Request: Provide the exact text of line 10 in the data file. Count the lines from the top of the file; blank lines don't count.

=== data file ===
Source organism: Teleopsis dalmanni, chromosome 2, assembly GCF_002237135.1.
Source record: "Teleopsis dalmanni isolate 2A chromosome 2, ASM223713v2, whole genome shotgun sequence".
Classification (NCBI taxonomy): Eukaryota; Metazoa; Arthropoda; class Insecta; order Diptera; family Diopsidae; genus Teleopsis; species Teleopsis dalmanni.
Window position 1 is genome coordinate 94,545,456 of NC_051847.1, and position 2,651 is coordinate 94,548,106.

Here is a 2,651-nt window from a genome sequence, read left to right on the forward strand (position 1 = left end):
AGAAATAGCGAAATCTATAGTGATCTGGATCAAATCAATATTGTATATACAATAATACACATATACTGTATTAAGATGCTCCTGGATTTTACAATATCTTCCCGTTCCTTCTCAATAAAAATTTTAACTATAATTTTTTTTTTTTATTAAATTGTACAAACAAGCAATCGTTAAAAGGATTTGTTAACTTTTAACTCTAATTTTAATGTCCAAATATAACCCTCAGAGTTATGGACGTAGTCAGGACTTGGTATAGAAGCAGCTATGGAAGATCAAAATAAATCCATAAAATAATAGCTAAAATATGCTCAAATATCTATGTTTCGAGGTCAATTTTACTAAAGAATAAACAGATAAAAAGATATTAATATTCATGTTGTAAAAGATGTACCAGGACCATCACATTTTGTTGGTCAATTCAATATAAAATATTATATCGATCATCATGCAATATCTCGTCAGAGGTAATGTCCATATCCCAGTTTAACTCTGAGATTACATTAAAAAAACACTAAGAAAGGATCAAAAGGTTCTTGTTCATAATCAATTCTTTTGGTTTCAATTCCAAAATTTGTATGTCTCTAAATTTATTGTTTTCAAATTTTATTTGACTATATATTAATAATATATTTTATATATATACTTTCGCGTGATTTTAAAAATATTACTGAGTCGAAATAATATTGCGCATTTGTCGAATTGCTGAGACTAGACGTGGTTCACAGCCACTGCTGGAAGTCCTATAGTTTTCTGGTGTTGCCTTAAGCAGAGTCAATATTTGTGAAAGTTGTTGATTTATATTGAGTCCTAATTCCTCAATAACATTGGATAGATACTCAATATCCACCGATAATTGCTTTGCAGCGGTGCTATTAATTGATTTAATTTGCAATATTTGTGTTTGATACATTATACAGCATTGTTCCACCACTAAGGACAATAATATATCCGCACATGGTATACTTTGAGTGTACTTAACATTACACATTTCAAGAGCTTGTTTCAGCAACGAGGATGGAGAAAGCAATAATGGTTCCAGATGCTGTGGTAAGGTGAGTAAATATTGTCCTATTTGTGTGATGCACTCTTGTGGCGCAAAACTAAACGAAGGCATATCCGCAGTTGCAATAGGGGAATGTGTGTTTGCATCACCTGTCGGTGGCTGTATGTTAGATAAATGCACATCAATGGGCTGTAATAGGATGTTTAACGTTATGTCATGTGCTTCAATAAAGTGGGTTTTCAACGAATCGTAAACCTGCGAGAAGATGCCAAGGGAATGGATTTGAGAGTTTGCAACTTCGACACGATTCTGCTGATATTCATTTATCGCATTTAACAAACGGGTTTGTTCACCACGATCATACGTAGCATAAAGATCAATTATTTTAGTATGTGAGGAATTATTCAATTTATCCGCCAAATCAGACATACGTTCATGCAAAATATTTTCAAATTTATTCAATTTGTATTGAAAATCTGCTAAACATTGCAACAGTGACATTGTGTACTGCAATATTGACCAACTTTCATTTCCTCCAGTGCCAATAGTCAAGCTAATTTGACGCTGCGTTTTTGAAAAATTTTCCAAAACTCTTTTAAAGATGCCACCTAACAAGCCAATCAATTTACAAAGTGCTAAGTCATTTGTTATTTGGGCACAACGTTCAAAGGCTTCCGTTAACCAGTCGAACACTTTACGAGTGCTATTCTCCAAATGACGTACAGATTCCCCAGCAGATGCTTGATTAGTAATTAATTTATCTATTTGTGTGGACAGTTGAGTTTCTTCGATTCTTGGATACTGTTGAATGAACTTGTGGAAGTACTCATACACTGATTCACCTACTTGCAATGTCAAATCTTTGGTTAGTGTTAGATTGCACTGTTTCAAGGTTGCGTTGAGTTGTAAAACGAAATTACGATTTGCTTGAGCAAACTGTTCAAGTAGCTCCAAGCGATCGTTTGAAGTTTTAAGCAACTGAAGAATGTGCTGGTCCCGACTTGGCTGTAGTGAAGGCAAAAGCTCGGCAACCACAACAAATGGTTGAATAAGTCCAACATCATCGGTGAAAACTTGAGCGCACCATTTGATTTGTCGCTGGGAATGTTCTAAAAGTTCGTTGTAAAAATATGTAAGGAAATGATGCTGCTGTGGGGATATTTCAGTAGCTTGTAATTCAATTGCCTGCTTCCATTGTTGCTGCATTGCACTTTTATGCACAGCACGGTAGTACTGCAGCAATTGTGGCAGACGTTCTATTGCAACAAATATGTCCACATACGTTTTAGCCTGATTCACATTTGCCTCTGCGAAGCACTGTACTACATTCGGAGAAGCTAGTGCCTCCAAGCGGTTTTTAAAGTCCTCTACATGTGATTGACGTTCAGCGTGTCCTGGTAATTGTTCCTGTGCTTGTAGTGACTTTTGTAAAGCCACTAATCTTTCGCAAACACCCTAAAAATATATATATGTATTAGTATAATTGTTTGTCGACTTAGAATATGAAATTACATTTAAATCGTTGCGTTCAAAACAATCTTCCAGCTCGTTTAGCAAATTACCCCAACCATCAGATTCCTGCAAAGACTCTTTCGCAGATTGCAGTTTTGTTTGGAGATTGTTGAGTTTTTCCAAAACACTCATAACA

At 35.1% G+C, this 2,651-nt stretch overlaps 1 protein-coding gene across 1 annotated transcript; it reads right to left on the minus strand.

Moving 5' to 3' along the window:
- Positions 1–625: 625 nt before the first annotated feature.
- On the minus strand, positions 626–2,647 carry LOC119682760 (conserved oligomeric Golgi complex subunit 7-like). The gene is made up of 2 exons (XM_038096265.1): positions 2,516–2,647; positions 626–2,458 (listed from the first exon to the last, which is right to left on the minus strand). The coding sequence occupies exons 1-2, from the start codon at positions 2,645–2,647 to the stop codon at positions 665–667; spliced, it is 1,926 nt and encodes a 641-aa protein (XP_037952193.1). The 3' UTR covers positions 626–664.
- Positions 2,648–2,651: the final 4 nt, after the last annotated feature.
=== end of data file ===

- On the minus strand, positions 626–2,647 carry LOC119682760 (conserved oligomeric Golgi complex subunit 7-like). The gene is made up of 2 exons (XM_038096265.1): positions 2,516–2,647; positions 626–2,458 (listed from the first exon to the last, which is right to left on the minus strand). The coding sequence occupies exons 1-2, from the start codon at positions 2,645–2,647 to the stop codon at positions 665–667; spliced, it is 1,926 nt and encodes a 641-aa protein (XP_037952193.1). The 3' UTR covers positions 626–664.